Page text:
Not All Net Pension Liabilities Are Created Equal

This insight suggests plan sponsors’ credit ratings won’t be seriously affected because, in most cases, the ratings agencies already understand the reality of these underfunded liabilities.

Pensions & Investments on April 14 discussed the impact of the Governmental Accounting Standards Board’s new pension rules on government bond ratings. The authors argue that despite fear of widespread downgrades, the credit ratings of most plan sponsors will not be seriously impaired because the reporting changes are reflective of a reality that the rating agencies already know.

It is certainly true that the requirement to recognize unfunded net pension liabilities on the balance sheet will illustrate a better representation of the economic realities. It is also true that the rating agencies are generally aware of these unfunded obligations. The new pension reporting rules will simply put the public sector more on par with their private sector brethren.

The argument gives a lot of credence to what will become the reported value of the new net pension liabilities. Here, a little insight from the private sector and our experience may be helpful. PSSSSSTTTTT…Not all net pension liabilities are created equal.

The rating agencies private sector experts are expert in the automotive sector, or the energy sector or whatever sector they are analyzing. They are typically not insurance experts and are not typically resourced to do an insurance company analysis on the pension fund. PSSSSSTTTTT… Guess what? Sometimes these pension funds (insurance companies) are substantial in size compared with the companies they sit alongside.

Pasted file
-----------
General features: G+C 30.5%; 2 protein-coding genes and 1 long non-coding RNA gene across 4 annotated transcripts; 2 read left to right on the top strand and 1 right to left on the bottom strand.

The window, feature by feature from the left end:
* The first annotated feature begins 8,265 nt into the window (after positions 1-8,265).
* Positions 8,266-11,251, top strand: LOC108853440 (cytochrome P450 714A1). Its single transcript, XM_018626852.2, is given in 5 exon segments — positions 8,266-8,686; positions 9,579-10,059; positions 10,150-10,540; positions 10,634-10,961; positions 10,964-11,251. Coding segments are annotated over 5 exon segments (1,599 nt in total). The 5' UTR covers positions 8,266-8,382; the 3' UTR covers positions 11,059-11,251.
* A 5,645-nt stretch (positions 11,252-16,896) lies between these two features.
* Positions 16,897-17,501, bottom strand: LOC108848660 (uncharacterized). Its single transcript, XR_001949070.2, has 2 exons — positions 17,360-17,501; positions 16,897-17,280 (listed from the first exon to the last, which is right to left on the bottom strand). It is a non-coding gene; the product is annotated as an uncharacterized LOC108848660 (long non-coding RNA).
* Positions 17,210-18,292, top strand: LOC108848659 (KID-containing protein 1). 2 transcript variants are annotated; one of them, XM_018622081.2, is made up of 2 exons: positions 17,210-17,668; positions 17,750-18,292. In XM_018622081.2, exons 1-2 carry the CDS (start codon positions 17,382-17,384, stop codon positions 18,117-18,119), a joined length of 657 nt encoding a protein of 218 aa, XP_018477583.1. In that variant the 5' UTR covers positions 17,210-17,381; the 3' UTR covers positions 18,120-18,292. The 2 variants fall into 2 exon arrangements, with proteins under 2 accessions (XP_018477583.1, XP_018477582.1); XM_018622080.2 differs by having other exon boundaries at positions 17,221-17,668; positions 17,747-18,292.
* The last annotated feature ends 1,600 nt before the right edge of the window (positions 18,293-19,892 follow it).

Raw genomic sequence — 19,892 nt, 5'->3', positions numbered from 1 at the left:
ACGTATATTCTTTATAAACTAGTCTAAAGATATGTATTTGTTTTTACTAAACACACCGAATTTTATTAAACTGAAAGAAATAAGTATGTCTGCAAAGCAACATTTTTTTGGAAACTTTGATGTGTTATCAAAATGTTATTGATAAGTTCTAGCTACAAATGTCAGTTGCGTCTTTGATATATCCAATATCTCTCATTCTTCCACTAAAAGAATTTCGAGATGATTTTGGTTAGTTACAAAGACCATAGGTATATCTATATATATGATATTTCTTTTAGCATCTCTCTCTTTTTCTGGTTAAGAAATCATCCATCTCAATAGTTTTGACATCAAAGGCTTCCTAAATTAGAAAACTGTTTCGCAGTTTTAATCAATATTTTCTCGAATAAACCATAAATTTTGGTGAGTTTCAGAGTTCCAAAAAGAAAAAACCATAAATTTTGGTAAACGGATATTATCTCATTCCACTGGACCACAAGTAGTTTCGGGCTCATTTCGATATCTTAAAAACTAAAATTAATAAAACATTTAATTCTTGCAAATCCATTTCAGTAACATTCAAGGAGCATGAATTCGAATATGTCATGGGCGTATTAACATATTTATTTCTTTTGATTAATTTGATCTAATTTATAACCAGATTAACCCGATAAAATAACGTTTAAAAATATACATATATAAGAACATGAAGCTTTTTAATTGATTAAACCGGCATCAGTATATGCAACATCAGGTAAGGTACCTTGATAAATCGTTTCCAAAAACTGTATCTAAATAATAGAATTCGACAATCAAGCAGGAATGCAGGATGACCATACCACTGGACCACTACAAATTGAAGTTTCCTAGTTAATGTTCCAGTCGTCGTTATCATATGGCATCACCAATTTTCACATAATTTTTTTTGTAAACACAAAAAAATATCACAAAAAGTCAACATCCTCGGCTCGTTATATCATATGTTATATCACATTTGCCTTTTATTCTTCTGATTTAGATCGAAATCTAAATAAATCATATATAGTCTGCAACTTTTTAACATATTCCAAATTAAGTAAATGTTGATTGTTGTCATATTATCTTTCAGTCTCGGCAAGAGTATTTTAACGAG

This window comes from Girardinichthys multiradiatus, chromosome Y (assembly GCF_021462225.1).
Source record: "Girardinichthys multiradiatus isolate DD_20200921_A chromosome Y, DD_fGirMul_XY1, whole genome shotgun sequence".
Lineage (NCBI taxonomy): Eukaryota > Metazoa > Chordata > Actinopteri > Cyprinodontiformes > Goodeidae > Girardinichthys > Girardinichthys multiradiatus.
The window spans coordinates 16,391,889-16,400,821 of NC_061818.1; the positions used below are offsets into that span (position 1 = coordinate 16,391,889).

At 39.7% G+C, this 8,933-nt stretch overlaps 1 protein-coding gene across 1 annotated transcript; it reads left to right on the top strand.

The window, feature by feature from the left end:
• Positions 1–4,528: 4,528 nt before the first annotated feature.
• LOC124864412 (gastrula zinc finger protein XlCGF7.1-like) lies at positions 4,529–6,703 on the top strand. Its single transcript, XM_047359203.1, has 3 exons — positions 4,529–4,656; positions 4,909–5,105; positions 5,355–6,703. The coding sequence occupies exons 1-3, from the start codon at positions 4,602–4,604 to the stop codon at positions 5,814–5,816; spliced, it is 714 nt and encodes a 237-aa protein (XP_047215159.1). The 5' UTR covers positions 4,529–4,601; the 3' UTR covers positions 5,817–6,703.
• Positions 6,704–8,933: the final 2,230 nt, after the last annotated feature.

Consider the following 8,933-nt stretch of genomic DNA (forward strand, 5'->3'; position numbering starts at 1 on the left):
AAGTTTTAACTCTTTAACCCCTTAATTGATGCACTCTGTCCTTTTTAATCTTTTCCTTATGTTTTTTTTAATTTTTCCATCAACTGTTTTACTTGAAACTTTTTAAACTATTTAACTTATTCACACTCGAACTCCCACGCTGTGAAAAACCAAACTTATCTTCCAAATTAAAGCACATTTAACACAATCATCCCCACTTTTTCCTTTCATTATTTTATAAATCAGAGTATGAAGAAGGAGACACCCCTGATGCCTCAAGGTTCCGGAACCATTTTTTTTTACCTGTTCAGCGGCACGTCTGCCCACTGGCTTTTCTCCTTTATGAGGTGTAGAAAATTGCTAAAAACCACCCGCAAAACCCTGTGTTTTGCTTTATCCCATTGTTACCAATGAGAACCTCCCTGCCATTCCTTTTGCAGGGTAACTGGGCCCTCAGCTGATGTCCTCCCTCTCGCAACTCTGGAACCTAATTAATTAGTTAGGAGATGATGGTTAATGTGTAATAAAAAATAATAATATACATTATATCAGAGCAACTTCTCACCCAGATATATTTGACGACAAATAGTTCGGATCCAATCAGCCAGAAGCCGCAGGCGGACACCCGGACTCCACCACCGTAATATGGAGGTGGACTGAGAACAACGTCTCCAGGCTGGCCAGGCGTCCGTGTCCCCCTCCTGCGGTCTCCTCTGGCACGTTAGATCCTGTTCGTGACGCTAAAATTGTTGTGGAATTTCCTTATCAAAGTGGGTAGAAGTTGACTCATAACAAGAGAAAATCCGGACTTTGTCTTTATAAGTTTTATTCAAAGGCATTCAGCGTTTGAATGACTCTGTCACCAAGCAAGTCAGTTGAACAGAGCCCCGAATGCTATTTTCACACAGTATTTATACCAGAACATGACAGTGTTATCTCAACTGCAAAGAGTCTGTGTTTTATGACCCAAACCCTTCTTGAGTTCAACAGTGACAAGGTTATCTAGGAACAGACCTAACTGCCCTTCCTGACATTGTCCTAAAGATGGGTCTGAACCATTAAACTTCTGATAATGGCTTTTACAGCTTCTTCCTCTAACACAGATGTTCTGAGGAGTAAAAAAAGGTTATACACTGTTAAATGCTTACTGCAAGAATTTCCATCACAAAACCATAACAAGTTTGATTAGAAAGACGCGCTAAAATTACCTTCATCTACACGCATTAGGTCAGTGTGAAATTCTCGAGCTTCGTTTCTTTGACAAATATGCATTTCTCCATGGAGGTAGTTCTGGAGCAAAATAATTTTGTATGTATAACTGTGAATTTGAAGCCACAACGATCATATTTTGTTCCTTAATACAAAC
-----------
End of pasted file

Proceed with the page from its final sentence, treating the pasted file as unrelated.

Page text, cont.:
Recently the Society of Actuaries came out with new mortality tables illustrating that people are living longer. This may add 6-8 percent to the liability for the typical DB pension plan. That amount will vary significantly depending on the makeup of the underlying population. The net pension liability number doesn’t capture this distinction; and typically rating agency analysts don’t have the time either.

The other large issue requiring proper analysis is the asset liability management strategy. For an insurance company like The Prudential Insurance Company of America, this is at the heart of our overall risk management. In the analysis of DB plans, it is often largely ignored.

Yes, the new GASB pension reporting rules will help to shed light on the underfunded liabilities and this is a step in the right direction. Whether or not ratings are impacted is a matter of judgment and how deeply the analysts dig beneath the covers. Detailed analysis of longevity risk, and the risk management practices surrounding asset liability management, can lead to significant differences in cash flow expectations and therefore could have impact on ratings.